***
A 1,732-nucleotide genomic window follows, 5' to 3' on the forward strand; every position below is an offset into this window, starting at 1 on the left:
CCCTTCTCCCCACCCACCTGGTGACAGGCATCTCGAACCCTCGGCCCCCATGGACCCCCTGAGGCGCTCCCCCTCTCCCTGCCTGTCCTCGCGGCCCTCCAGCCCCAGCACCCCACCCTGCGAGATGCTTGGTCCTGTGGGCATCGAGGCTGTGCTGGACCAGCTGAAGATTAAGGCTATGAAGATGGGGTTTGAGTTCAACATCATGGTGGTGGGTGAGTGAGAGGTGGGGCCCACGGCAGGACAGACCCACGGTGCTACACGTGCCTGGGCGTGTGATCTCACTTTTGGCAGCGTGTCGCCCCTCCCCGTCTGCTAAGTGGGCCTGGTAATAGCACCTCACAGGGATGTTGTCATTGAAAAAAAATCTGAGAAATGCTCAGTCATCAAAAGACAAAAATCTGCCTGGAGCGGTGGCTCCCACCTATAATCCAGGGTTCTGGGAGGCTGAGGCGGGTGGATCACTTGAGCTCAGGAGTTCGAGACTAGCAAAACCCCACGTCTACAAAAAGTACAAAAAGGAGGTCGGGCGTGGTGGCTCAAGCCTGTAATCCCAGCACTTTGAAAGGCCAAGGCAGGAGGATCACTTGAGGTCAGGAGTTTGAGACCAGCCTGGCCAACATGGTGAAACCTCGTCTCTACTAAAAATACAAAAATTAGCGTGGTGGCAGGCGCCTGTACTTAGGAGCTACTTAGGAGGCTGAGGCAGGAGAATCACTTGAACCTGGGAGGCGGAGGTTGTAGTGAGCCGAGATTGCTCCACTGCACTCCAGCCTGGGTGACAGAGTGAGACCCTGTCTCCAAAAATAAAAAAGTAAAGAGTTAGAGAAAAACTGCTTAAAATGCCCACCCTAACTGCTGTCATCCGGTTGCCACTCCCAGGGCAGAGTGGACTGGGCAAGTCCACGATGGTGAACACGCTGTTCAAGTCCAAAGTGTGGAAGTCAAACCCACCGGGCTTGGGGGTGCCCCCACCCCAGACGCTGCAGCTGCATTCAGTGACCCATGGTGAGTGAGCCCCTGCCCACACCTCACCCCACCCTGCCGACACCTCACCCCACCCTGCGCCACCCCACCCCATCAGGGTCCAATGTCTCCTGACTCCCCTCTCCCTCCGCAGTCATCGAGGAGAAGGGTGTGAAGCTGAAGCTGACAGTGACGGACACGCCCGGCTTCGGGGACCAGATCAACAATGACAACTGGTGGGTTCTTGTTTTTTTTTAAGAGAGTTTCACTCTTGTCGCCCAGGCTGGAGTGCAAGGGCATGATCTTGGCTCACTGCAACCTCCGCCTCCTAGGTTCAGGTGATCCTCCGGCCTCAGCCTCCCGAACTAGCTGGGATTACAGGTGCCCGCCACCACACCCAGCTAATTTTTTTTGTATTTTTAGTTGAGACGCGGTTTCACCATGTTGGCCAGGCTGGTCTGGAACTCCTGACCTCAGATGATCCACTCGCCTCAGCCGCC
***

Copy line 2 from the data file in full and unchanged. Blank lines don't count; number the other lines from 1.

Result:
CCCTTCTCCCCACCCACCTGGTGACAGGCATCTCGAACCCTCGGCCCCCATGGACCCCCTGAGGCGCTCCCCCTCTCCCTGCCTGTCCTCGCGGCCCTCCAGCCCCAGCACCCCACCCTGCGAGATGCTTGGTCCTGTGGGCATCGAGGCTGTGCTGGACCAGCTGAAGATTAAGGCTATGAAGATGGGGTTTGAGTTCAACATCATGGTGGTGGGTGAGTGAGAGGTGGGGCCCACGGCAGGACAGACCCACGGTGCTACACGTGCCTGGGCGTGTGATCTCACTTTTGGCAGCGTGTCGCCCCTCCCCGTCTGCTAAGTGGGCCTGGTAATAGCACCTCACAGGGATGTTGTCATTGAAAAAAAATCTGAGAAATGCTCAGTCATCAAAAGACAAAAATCTGCCTGGAGCGGTGGCTCCCACCTATAATCCAGGGTTCTGGGAGGCTGAGGCGGGTGGATCACTTGAGCTCAGGAGTTCGAGACTAGCAAAACCCCACGTCTACAAAAAGTACAAAAAGGAGGTCGGGCGTGGTGGCTCAAGCCTGTAATCCCAGCACTTTGAAAGGCCAAGGCAGGAGGATCACTTGAGGTCAGGAGTTTGAGACCAGCCTGGCCAACATGGTGAAACCTCGTCTCTACTAAAAATACAAAAATTAGCGTGGTGGCAGGCGCCTGTACTTAGGAGCTACTTAGGAGGCTGAGGCAGGAGAATCACTTGAACCTGGGAGGCGGAGGTTGTAGTGAGCCGAGATTGCTCCACTGCACTCCAGCCTGGGTGACAGAGTGAGACCCTGTCTCCAAAAATAAAAAAGTAAAGAGTTAGAGAAAAACTGCTTAAAATGCCCACCCTAACTGCTGTCATCCGGTTGCCACTCCCAGGGCAGAGTGGACTGGGCAAGTCCACGATGGTGAACACGCTGTTCAAGTCCAAAGTGTGGAAGTCAAACCCACCGGGCTTGGGGGTGCCCCCACCCCAGACGCTGCAGCTGCATTCAGTGACCCATGGTGAGTGAGCCCCTGCCCACACCTCACCCCACCCTGCCGACACCTCACCCCACCCTGCGCCACCCCACCCCATCAGGGTCCAATGTCTCCTGACTCCCCTCTCCCTCCGCAGTCATCGAGGAGAAGGGTGTGAAGCTGAAGCTGACAGTGACGGACACGCCCGGCTTCGGGGACCAGATCAACAATGACAACTGGTGGGTTCTTGTTTTTTTTTAAGAGAGTTTCACTCTTGTCGCCCAGGCTGGAGTGCAAGGGCATGATCTTGGCTCACTGCAACCTCCGCCTCCTAGGTTCAGGTGATCCTCCGGCCTCAGCCTCCCGAACTAGCTGGGATTACAGGTGCCCGCCACCACACCCAGCTAATTTTTTTTGTATTTTTAGTTGAGACGCGGTTTCACCATGTTGGCCAGGCTGGTCTGGAACTCCTGACCTCAGATGATCCACTCGCCTCAGCCGCC